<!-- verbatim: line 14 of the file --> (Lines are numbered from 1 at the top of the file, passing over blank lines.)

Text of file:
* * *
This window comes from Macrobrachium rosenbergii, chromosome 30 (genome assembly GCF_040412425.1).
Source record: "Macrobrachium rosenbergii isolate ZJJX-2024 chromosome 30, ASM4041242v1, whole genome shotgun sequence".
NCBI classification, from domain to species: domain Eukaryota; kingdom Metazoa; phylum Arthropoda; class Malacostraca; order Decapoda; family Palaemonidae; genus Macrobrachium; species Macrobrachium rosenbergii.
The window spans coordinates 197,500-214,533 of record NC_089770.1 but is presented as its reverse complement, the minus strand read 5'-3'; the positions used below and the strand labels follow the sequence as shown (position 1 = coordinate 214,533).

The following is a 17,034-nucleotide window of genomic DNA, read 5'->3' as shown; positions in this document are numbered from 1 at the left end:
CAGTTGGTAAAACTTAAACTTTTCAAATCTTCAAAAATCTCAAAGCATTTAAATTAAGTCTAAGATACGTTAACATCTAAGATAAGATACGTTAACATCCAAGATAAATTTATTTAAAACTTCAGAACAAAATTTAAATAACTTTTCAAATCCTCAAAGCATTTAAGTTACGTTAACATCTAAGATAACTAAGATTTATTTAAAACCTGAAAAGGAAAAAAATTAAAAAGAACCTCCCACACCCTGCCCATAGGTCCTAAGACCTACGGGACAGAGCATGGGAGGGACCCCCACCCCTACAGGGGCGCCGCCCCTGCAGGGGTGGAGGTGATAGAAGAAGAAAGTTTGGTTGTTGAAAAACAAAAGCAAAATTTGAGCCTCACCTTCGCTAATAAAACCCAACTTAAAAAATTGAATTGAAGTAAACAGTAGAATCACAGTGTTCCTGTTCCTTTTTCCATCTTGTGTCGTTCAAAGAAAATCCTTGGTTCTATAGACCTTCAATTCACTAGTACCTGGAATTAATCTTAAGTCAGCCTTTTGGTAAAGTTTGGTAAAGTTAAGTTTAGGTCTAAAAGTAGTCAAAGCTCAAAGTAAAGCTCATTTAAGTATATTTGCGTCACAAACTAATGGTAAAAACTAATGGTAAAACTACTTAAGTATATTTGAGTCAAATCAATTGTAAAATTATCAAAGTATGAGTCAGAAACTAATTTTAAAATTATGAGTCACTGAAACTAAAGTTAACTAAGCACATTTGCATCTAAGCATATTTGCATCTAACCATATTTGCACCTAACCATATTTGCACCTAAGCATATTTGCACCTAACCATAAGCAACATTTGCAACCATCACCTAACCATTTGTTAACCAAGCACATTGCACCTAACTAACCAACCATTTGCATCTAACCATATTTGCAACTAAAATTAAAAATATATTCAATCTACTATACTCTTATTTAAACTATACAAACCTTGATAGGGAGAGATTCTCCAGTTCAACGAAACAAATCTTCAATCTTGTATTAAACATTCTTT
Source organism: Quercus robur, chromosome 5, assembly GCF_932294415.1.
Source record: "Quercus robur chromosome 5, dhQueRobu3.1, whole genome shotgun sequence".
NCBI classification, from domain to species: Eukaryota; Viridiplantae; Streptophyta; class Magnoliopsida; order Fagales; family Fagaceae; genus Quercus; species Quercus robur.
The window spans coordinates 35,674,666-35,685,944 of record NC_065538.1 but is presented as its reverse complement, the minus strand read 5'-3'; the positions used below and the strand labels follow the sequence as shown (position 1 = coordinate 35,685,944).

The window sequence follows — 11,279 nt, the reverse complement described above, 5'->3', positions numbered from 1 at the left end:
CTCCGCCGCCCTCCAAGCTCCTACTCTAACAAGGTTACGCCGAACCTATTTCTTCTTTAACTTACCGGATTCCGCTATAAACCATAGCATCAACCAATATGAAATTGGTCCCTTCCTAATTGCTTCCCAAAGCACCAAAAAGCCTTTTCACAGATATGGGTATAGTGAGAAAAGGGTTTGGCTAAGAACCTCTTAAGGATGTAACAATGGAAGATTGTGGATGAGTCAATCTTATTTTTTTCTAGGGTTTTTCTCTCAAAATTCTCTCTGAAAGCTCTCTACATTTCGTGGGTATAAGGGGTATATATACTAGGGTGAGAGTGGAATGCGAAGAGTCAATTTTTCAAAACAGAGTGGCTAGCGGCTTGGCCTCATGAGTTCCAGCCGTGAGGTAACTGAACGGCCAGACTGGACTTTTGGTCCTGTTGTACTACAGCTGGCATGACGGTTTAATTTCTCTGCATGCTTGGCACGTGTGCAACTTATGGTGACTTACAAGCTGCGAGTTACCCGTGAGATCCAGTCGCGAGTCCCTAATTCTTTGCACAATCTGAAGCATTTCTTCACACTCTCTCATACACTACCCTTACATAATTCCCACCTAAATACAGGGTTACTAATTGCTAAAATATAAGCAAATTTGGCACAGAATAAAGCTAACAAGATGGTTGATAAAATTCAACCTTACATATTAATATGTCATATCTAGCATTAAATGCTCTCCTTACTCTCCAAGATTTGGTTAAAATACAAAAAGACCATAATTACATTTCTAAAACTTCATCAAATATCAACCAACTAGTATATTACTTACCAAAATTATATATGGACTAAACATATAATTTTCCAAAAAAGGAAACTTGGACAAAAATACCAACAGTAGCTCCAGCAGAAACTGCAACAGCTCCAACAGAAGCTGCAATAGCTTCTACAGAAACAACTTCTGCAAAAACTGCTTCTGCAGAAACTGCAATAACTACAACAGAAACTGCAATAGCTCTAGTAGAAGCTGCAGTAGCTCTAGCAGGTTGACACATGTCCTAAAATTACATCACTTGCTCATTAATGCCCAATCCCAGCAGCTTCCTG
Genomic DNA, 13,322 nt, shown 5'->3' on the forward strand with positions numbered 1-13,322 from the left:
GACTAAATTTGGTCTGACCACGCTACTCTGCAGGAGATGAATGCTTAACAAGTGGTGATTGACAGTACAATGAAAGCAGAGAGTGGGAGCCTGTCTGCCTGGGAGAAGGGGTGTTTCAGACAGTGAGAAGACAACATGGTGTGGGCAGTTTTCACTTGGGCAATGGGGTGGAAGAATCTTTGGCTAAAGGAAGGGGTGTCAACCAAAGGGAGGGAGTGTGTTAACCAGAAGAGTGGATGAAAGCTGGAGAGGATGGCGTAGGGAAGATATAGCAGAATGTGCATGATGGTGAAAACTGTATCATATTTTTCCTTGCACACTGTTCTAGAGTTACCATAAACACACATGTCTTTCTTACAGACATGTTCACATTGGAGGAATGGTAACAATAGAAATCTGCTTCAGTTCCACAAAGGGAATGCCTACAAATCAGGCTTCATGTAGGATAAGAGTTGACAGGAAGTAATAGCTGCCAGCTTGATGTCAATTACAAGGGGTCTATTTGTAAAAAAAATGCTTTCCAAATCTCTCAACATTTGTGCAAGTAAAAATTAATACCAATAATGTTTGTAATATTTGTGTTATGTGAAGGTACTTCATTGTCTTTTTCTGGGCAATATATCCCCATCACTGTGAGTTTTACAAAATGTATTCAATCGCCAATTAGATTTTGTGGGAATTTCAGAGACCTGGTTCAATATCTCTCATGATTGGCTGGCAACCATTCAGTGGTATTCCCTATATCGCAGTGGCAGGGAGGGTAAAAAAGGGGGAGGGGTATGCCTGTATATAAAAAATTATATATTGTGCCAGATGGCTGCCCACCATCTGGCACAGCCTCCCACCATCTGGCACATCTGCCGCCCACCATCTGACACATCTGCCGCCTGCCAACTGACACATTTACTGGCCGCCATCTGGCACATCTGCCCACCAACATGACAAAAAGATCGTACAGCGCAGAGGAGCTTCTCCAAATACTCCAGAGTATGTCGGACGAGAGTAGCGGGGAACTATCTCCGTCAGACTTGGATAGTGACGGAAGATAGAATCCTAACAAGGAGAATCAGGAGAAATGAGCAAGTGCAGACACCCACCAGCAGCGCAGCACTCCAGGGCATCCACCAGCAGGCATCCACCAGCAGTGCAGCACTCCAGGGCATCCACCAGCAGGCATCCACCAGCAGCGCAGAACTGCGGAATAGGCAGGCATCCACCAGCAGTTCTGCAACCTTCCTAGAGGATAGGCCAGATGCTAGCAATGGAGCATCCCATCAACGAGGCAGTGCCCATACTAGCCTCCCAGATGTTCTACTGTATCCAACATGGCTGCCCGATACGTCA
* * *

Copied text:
GACTAAATTTGGTCTGACCACGCTACTCTGCAGGAGATGAATGCTTAACAAGTGGTGATTGACAGTACAATGAAAGCAGAGAGTGGGAGCCTGTCTGCCTGGGAGAAGGGGTGTTTCAGACAGTGAGAAGACAACATGGTGTGGGCAGTTTTCACTTGGGCAATGGGGTGGAAGAATCTTTGGCTAAAGGAAGGGGTGTCAACCAAAGGGAGGGAGTGTGTTAACCAGAAGAGTGGATGAAAGCTGGAGAGGATGGCGTAGGGAAGATATAGCAGAATGTGCATGATGGTGAAAACTGTATCATATTTTTCCTTGCACACTGTTCTAGAGTTACCATAAACACACATGTCTTTCTTACAGACATGTTCACATTGGAGGAATGGTAACAATAGAAATCTGCTTCAGTTCCACAAAGGGAATGCCTACAAATCAGGCTTCATGTAGGATAAGAGTTGACAGGAAGTAATAGCTGCCAGCTTGATGTCAATTACAAGGGGTCTATTTGTAAAAAAAATGCTTTCCAAATCTCTCAACATTTGTGCAAGTAAAAATTAATACCAATAATGTTTGTAATATTTGTGTTATGTGAAGGTACTTCATTGTCTTTTTCTGGGCAATATATCCCCATCACTGTGAGTTTTACAAAATGTATTCAATCGCCAATTAGATTTTGTGGGAATTTCAGAGACCTGGTTCAATATCTCTCATGATTGGCTGGCAACCATTCAGTGGTATTCCCTATATCGCAGTGGCAGGGAGGGTAAAAAAGGGGGAGGGGTATGCCTGTATATAAAAAATTATATATTGTGCCAGATGGCTGCCCACCATCTGGCACAGCCTCCCACCATCTGGCACATCTGCCGCCCACCATCTGACACATCTGCCGCCTGCCAACTGACACATTTACTGGCCGCCATCTGGCACATCTGCCCACCAACATGACAAAAAGATCGTACAGCGCAGAGGAGCTTCTCCAAATACTCCAGAGTATGTCGGACGAGAGTAGCGGGGAACTATCTCCGTCAGACTTGGATAGTGACGGAAGATAGAATCCTAACAAGGAGAATCAGGAGAAATGAGCAAGTGCAGACACCCACCAGCAGCGCAGCACTCCAGGGCATCCACCAGCAGGCATCCACCAGCAGTGCAGCACTCCAGGGCATCCACCAGCAGGCATCCACCAGCAGCGCAGAACTGCGGAATAGGCAGGCATCCACCAGCAGTTCTGCAACCTTCCTAGAGGATAGGCCAGATGCTAGCAATGGAGCATCCCATCAACGAGGCAGTGCCCATACTAGCCTCCCAGATGTTCTACTGTATCCAACATGGCTGCCCGATACGTCA